Schrodingers Cat is a famous thought experiment in Quatum Theory. The two major interpretations of quantum theory's implications for the nature of reality are the Copenhagen interpretation and the many-worlds theory. Niels Bohr proposed the Copenhagen interpretation of quantum theory, which asserts that a particle is whatever it is measured to be (for example, a wave or a particle), but that it cannot be assumed to have specific properties, or even to exist, until it is measured. In short, Bohr was saying that objective reality does not exist. This translates to a principle called superposition
that claims that while we do not know what the state of any object is, it is actually in all possible states simultaneously, as long as we don't look to check.
To illustrate this theory, we can use the famous and somewhat cruel analogy of Schrodinger's Cat. First, we have a living cat and place it in a thick lead box. At this stage, there is no question that the cat is alive. We then throw in a vial of cyanide and seal the box. We do not know if the cat is alive or if it has broken the cyanide capsule and died. Since we do not know, the cat is both dead and alive, according to quantum law - in a superposition of states. It is only when we break open the box and see what condition the cat is that the superposition is lost, and the cat must be either alive or dead.
now.. as regards the question of Absolute Truth.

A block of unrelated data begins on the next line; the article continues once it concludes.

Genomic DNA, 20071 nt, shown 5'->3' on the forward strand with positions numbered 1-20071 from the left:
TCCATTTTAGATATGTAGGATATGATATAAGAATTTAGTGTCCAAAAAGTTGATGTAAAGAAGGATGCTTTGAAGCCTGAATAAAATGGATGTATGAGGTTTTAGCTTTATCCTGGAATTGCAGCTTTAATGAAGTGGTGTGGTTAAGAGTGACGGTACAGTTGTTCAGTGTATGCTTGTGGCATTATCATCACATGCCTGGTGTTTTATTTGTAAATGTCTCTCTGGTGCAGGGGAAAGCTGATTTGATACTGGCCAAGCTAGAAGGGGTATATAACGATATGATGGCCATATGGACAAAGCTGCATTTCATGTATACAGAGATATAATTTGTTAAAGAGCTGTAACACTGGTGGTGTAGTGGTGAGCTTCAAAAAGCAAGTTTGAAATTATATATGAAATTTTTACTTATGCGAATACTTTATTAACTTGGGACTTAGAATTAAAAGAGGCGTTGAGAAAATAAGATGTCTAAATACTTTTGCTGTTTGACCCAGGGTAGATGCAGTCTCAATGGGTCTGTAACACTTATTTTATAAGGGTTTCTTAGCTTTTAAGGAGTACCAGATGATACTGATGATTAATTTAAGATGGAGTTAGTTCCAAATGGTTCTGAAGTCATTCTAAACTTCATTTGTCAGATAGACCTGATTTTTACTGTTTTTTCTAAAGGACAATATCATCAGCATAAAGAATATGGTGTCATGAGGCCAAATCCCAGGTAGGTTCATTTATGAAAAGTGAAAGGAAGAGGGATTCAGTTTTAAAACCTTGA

yes, i believe that there is one, as expressed in the Diamond Sutra and the PrajnaParamita Sutras, however, this is beyond or "outside" of human conception and doesn't really help to encourage one in their practice. in the Hinyana schools, this is one of the "unthinkable" questions which was generally ignored by the Buddha when he was asked about it. one thing that Buddha insisted upon was that philosophical speculation should not interfere with ones actual practice.
i suppose that the question naturally arises "if it's outside of human conception, what is the point of asserting an "absolute"?" to which i'd reply, "that's a good question, how's your practice coming?"
the Buddhist teachings are contained in a book called the Tipitaka which literally means "Three Baskets". the three baskets are the Vinya (the rules of the monastics) the Sutras (teachings of the Buddha) and the Abidharma (metaphysics). the Abidharma is where the concepts such as "absolute" and so forth are dealt with.
in the Vajrayana schools, the Absolute Truth is beyond conceptional thinking as well, however, it's not beyond experience. this is a bit tricky and i'm a bit reluctant to say much more since partial information can easily lead someone astray... with that cavet... there is something fundamental about reality.. something "intrinsic" if you will. in our tradition this is called the Clear Light sometimes called Mahamudra. it is possible to have this experience whilst still living in this existence, though that is a bit rare. this experience is beyond the discursive intellect and if conception is imupted to it, that isn't it.
as always, my answers try to be as broad as possible when explaning Buddhist thought, though some of my own schools understanding is bound to come through. as such, there will be Buddhists that disagree